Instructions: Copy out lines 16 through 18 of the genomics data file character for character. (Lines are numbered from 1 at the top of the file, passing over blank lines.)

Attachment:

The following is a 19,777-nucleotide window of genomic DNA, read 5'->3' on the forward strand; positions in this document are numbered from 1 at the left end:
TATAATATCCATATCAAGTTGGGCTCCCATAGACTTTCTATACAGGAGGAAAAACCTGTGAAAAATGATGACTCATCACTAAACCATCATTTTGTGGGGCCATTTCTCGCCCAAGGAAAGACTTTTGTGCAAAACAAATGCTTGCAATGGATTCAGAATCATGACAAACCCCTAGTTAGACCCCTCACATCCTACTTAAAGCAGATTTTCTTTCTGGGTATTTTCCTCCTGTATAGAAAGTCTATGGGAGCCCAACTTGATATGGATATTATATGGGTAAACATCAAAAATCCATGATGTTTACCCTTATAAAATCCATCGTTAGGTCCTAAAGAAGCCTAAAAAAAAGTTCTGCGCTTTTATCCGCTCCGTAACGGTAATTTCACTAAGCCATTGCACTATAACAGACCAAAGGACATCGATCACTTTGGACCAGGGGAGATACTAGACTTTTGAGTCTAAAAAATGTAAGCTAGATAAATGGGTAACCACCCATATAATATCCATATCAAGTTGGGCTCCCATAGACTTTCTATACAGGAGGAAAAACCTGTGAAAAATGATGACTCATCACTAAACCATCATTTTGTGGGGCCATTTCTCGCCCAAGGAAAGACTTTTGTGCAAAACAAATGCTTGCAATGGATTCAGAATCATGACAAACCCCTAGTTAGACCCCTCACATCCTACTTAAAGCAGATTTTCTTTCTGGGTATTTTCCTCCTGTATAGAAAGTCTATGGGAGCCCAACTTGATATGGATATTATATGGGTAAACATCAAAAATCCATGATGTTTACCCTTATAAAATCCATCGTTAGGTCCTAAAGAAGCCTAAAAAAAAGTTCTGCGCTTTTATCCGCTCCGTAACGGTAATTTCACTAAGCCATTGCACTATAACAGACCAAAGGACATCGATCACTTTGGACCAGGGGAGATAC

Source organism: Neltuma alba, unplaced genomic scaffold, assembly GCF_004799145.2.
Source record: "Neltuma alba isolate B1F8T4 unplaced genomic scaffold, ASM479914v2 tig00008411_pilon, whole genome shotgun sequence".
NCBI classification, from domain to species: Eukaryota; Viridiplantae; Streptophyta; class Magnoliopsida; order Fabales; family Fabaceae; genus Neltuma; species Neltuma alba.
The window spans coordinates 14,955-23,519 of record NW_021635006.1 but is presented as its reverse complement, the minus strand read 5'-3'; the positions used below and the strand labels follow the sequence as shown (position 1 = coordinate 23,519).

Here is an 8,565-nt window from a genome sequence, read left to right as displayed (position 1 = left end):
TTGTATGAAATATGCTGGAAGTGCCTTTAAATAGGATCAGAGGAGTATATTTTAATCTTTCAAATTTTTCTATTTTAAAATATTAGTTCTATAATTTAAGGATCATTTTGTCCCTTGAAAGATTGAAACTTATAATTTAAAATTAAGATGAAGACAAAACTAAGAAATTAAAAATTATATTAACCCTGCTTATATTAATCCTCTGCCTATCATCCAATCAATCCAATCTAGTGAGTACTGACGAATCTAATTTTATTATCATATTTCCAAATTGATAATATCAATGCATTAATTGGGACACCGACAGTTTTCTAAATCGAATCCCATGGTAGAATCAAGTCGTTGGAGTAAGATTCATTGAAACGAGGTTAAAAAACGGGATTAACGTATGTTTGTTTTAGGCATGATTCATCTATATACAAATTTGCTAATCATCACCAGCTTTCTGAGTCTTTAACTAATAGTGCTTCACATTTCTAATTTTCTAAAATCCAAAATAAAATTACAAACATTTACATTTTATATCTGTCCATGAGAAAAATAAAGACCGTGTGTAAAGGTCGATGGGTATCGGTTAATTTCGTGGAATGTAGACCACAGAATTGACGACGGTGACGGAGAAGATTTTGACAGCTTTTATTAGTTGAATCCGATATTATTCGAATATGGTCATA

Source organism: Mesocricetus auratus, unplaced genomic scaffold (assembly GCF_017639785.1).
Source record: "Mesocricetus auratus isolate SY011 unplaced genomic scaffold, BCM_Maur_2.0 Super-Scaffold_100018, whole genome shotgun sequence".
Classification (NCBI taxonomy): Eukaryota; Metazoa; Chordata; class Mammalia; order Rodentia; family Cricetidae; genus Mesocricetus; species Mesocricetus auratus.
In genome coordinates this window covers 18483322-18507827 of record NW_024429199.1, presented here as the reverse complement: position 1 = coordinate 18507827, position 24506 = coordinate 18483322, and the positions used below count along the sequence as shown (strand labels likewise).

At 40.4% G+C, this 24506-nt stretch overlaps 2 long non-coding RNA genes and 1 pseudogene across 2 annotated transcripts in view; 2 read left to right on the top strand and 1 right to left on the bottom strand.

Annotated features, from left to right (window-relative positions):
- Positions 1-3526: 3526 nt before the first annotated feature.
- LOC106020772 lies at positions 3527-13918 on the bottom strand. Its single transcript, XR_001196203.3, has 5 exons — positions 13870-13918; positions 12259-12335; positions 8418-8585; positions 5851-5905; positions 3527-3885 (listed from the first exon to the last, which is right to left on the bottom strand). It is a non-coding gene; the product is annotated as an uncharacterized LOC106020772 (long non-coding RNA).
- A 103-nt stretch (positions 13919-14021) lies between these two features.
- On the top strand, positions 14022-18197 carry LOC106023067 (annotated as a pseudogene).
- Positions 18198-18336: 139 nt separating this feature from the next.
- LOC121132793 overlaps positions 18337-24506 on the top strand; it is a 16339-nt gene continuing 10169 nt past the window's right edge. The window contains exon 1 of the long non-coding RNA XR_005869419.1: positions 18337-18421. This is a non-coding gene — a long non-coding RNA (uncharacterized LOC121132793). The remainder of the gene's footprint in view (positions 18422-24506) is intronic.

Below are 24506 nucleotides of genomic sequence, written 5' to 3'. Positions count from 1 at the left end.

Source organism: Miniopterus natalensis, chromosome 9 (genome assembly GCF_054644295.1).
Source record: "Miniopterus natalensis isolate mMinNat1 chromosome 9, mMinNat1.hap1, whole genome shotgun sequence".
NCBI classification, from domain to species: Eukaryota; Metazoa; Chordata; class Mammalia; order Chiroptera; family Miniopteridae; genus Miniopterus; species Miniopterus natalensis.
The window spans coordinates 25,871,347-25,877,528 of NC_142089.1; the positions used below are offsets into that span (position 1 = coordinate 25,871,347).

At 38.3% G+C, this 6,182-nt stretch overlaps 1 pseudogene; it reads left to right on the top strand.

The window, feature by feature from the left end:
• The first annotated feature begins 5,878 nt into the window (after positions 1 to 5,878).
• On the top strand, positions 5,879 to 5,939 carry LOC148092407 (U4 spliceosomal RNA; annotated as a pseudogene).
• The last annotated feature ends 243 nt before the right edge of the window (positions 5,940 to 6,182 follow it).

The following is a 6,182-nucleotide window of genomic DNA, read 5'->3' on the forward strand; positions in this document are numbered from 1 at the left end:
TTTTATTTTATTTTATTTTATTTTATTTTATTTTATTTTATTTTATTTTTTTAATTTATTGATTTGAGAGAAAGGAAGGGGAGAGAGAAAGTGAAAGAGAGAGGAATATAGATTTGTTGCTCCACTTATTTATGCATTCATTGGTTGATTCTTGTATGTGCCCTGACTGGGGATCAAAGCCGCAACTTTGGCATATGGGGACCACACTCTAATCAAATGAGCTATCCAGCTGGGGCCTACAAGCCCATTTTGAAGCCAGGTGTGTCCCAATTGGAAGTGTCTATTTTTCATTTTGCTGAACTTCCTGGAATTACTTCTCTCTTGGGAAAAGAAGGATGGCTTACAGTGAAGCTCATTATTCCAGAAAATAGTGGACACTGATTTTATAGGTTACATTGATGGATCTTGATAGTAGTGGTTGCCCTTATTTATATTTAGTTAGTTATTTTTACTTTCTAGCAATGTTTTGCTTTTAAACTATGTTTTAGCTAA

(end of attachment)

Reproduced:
- LOC106020772 lies at positions 3527-13918 on the bottom strand. Its single transcript, XR_001196203.3, has 5 exons — positions 13870-13918; positions 12259-12335; positions 8418-8585; positions 5851-5905; positions 3527-3885 (listed from the first exon to the last, which is right to left on the bottom strand). It is a non-coding gene; the product is annotated as an uncharacterized LOC106020772 (long non-coding RNA).
- A 103-nt stretch (positions 13919-14021) lies between these two features.
- On the top strand, positions 14022-18197 carry LOC106023067 (annotated as a pseudogene).